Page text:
Michael D. Hays and colleagues tackled that knowledge gap in their new study, which aimed to obtain improved or missing pollutant information for the popular home heating source. Among the substances of concern identified in the study were fine particulate matter known to cause asthma, bronchitis, and other health problems. �The residential oil burner is a source of numerous hazardous air pollutants and ultrafine particles and, hence, may warrant more attention in the future than it has received so far,� say the authors.

The research was conducted as part of a long-term national research program designed to better characterize particulate matter and its chemical precursors. The results are used to improve source emissions inventories and support efforts to determine how specific sources contribute to pollutant concentrations measured in the atmosphere. - AD

Environmental Science & Technology: �Physical and chemical characterization of residential oil boiler emissions�.


Funding cuts jeopardize cleanup of nuclear waste sites

The Federal Government may need at least 20 years longer than previously planned - and an additional $50 billion - to clean up radioactive and hazardous wastes at nuclear weapons sites, according to an article scheduled for the March 10 issue of Chemical & Engineering News, ACS� weekly newsmagazine.

The article, written by C&EN Senior Editor Jeff Johnson, cites a new U. S. Department of Energy (DOE) audit of its operations estimating that clean-up costs may reach $305 billion at about 25 sites where nuclear weapons materials were manufactured. That�s more than $50 billion above the Bush Administration�s earlier estimate. The audit also indicates that it may take until 2062 to finish the cleanup job, over 20 years longer than originally scheduled.

Still, the clean-up budget proposed this year by the Bush Administration is $5.5 billion, one of the lowest since the massive remediation effort began in the 1980s. The budget cuts may be particularly hard felt at large cleanup sites such as Washington State�s Hanford Nuclear Site, the most contaminated nuclear site in the country, the article suggests. Some officials fear that the cuts could delay cleanup of Hanford and other sites indefinitely.

Chemical & Engineering News: �DOE Falling Behind in Cleanups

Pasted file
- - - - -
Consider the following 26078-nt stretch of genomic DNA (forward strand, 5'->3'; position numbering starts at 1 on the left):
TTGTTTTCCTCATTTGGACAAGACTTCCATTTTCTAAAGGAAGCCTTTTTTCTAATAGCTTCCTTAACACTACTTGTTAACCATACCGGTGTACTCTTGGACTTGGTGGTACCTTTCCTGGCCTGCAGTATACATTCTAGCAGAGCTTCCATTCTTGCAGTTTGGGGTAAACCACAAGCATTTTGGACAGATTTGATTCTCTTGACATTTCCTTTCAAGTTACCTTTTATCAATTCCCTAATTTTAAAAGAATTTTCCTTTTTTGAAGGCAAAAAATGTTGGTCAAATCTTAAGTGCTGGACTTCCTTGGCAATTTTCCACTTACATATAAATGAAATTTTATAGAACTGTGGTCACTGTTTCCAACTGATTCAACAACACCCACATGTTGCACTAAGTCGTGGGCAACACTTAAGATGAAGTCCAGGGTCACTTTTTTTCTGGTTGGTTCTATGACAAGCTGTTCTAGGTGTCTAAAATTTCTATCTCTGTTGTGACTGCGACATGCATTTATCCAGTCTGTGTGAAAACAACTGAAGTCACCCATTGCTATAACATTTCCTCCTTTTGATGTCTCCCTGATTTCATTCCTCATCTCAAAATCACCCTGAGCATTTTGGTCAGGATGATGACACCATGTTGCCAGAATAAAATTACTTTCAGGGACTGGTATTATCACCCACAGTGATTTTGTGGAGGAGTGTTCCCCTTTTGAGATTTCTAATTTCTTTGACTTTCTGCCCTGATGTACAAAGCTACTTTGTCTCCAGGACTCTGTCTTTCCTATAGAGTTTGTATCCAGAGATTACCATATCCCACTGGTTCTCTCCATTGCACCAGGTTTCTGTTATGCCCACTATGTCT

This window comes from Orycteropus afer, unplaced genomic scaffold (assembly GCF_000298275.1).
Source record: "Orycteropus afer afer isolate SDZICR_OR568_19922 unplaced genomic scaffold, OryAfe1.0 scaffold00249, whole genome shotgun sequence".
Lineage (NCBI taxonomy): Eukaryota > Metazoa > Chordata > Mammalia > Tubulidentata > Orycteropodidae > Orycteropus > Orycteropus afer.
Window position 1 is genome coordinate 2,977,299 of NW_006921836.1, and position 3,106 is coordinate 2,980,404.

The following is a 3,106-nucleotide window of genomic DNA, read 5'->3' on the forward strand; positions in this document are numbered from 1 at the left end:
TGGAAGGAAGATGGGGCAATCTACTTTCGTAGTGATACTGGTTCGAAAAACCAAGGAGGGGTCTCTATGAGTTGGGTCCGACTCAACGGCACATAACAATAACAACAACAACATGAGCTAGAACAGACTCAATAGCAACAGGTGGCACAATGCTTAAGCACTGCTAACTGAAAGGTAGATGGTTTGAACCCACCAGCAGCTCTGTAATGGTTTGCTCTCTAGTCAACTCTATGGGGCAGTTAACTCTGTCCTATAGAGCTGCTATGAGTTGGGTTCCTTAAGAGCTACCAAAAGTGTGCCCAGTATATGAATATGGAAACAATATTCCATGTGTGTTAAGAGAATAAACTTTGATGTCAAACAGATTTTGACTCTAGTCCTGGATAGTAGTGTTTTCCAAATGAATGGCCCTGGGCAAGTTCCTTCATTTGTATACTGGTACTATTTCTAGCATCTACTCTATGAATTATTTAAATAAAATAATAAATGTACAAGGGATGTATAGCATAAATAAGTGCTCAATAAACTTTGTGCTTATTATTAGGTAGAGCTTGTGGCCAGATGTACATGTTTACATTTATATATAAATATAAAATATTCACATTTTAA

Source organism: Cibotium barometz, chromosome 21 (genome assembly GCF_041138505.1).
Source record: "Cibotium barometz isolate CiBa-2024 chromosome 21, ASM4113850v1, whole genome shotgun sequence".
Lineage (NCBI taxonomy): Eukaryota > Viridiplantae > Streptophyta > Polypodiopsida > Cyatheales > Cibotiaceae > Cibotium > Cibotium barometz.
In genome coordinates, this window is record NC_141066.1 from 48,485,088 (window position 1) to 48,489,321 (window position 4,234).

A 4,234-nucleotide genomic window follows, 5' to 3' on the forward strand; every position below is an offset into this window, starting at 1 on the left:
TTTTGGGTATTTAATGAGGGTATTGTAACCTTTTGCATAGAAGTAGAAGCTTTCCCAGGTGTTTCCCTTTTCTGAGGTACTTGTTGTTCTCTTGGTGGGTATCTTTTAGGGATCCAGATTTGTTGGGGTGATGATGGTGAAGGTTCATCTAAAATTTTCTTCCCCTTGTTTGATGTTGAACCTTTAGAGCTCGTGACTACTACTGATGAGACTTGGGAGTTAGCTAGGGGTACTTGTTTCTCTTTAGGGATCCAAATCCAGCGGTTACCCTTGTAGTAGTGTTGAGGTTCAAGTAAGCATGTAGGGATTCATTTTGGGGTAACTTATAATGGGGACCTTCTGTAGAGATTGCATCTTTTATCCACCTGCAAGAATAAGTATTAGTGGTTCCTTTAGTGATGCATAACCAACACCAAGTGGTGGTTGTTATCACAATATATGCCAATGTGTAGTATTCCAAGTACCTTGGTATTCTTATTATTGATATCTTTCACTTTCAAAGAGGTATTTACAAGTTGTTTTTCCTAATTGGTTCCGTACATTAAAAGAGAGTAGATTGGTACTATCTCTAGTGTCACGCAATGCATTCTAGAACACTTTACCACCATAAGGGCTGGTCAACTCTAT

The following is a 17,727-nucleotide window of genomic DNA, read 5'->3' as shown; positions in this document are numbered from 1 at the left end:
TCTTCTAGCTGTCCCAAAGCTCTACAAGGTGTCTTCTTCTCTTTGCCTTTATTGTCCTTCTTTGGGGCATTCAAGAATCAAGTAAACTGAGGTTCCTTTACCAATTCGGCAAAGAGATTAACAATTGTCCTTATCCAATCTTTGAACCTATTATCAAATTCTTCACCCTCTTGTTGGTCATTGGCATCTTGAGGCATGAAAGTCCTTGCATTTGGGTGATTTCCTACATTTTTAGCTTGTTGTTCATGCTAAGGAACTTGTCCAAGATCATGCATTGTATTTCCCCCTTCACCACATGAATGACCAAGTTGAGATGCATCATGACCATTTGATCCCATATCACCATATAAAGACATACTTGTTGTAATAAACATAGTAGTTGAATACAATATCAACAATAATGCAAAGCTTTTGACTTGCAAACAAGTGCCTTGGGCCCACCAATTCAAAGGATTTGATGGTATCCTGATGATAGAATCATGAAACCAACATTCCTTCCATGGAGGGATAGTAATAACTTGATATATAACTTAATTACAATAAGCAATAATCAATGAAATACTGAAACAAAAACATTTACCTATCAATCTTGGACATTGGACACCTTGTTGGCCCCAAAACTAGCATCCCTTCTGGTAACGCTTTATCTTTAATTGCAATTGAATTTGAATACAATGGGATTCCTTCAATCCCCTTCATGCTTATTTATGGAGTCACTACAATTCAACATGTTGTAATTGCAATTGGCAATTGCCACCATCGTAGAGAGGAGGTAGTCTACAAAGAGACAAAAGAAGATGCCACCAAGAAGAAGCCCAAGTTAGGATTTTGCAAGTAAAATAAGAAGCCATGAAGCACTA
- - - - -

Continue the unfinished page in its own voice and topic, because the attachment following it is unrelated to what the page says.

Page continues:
Week 10: 03-Mar-2008 to 09-Mar-2008


New technique takes a big step in examination of small structures
A team led by a Purdue University researcher has achieved images of a virus in detail two times greater than had previously been achieved.


Cellular Construction Methods Emulated
Versatile compartmentalized nanostructures by orthogonal aggregation of surfactants and gelators.


Variable nanocomposites
Small, rigid DNA rings with a gap for the incorporation of functional molecules.


Rusty Worms in the Brain
Nanomineralization of iron: Does the iron transporter transferrin play a role in neurodegenerative diseases?


Researchers visualize complex pigment mixtures in living cells
In a technical advance that could allow researchers to watch cells as they act during the process of photosynthesis, scientists have developed a method that extends the power of fluorescence-mediated bio-imaging to see discrete pigments inside live cells of bacteria.


ETH Zurich researchers develop antibody test
New test for malaria protection.


Biological electron transfer captured in real time
Two research teams have for the first time succeeded in monitoring electron transfer by Complex I in real time.


Surface dislocation nucleation
Strength is but skin deep at the nanoscale, Penn engineers discover.


Gold can be magnetic on the nanoscale
Physicists found that gold in this size regime can be made magnetic through oxygenation of gold nanowires. They also found that up to a certain length, oxygenated gold nanowires behave as a conducting metal, but beyond that, they become insulators.


ACS News:


A nano-sensor for better detection of Mad Cow Disease agent

In an advance in food safety, researchers in New York are reporting development of a nano-sized sensor that detects record low levels of the deadly prion proteins that cause Mad Cow Disease and other so-called prion diseases. The sensor, which detects binding of prion proteins by detecting frequency changes of a micromechanical oscillator, could lead to a reliable blood test for prion diseases in both animals and humans, the researchers say. Their study is scheduled for the April 1 issue of ACS� Analytical Chemistry, a semi-monthly journal.

Prions are infectious proteins that can cause deadly nerve-damaging diseases such as Mad Cow Disease in cattle, scrapie in sheep, and a human form of Mad Cow Disease called variant Creutzfeldt-Jakob Disease. Conventional tests are designed to detect the proteins only upon autopsy and the tests are time-consuming and unreliable.

In the new study, Harold G. Craighead and colleagues describe a high-tech, nano-sized device called a nanomechanical resonator array. The device includes a silicon sensor, which resembles a tiny tuning fork, that changes vibrational resonant frequency when prions bind. Its vibration patterns are then measured by a special detector. In experimental trials, the sensor detected prions at concentrations as low as 2 nanograms per milliliter, the smallest levels measured to date, the researchers say. - MTS

Analytical Chemistry: �Prion Protein Detection Using Nanomechanical Resonator Arrays and Secondary Mass Labeling�.


The incredible, hypoallergenic egg: New process to help egg-allergy sufferers

People who suffer from egg allergies may soon be able to have their quiche and eat it too. Chemists in Germany and Switzerland report development of a new process that greatly reduces allergens in eggs and may lead to safer, more specialized food products for individuals with egg allergies. Their study is scheduled for the March 12 issue of ACS� Journal of Agricultural and Food Chemistry, a bi-weekly publication.